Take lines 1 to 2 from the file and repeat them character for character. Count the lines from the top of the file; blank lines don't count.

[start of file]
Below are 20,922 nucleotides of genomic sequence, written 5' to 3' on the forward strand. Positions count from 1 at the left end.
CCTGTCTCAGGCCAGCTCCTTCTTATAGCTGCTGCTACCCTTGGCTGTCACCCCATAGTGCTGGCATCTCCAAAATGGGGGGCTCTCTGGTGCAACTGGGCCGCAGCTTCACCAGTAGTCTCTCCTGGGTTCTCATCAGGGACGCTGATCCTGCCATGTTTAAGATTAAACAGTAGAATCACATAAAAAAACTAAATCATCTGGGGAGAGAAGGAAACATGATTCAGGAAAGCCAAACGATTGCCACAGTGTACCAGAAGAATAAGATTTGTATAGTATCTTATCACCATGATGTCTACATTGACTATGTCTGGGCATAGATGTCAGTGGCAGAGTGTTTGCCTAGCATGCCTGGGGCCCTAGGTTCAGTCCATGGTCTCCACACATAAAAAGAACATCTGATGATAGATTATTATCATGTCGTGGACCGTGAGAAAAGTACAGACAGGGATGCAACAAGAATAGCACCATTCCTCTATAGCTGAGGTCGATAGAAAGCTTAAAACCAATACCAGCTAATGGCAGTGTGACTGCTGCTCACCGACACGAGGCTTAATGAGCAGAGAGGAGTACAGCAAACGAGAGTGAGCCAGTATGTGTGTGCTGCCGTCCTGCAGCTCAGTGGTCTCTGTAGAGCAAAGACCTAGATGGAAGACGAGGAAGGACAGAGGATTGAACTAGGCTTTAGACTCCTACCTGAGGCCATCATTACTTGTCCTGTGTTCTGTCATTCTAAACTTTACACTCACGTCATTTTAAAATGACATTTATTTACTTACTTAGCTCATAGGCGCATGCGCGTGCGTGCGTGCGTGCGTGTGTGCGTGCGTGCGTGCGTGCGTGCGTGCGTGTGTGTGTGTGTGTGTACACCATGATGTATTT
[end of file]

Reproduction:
Below are 20,922 nucleotides of genomic sequence, written 5' to 3' on the forward strand. Positions count from 1 at the left end.
CCTGTCTCAGGCCAGCTCCTTCTTATAGCTGCTGCTACCCTTGGCTGTCACCCCATAGTGCTGGCATCTCCAAAATGGGGGGCTCTCTGGTGCAACTGGGCCGCAGCTTCACCAGTAGTCTCTCCTGGGTTCTCATCAGGGACGCTGATCCTGCCATGTTTAAGATTAAACAGTAGAATCACATAAAAAAACTAAATCATCTGGGGAGAGAAGGAAACATGATTCAGGAAAGCCAAACGATTGCCACAGTGTACCAGAAGAATAAGATTTGTATAGTATCTTATCACCATGATGTCTACATTGACTATGTCTGGGCATAGATGTCAGTGGCAGAGTGTTTGCCTAGCATGCCTGGGGCCCTAGGTTCAGTCCATGGTCTCCACACATAAAAAGAACATCTGATGATAGATTATTATCATGTCGTGGACCGTGAGAAAAGTACAGACAGGGATGCAACAAGAATAGCACCATTCCTCTATAGCTGAGGTCGATAGAAAGCTTAAAACCAATACCAGCTAATGGCAGTGTGACTGCTGCTCACCGACACGAGGCTTAATGAGCAGAGAGGAGTACAGCAAACGAGAGTGAGCCAGTATGTGTGTGCTGCCGTCCTGCAGCTCAGTGGTCTCTGTAGAGCAAAGACCTAGATGGAAGACGAGGAAGGACAGAGGATTGAACTAGGCTTTAGACTCCTACCTGAGGCCATCATTACTTGTCCTGTGTTCTGTCATTCTAAACTTTACACTCACGTCATTTTAAAATGACATTTATTTACTTACTTAGCTCATAGGCGCATGCGCGTGCGTGCGTGCGTGCGTGTGTGCGTGCGTGCGTGCGTGCGTGCGTGCGTGTGTGTGTGTGTGTGTACACCATGATGTATTT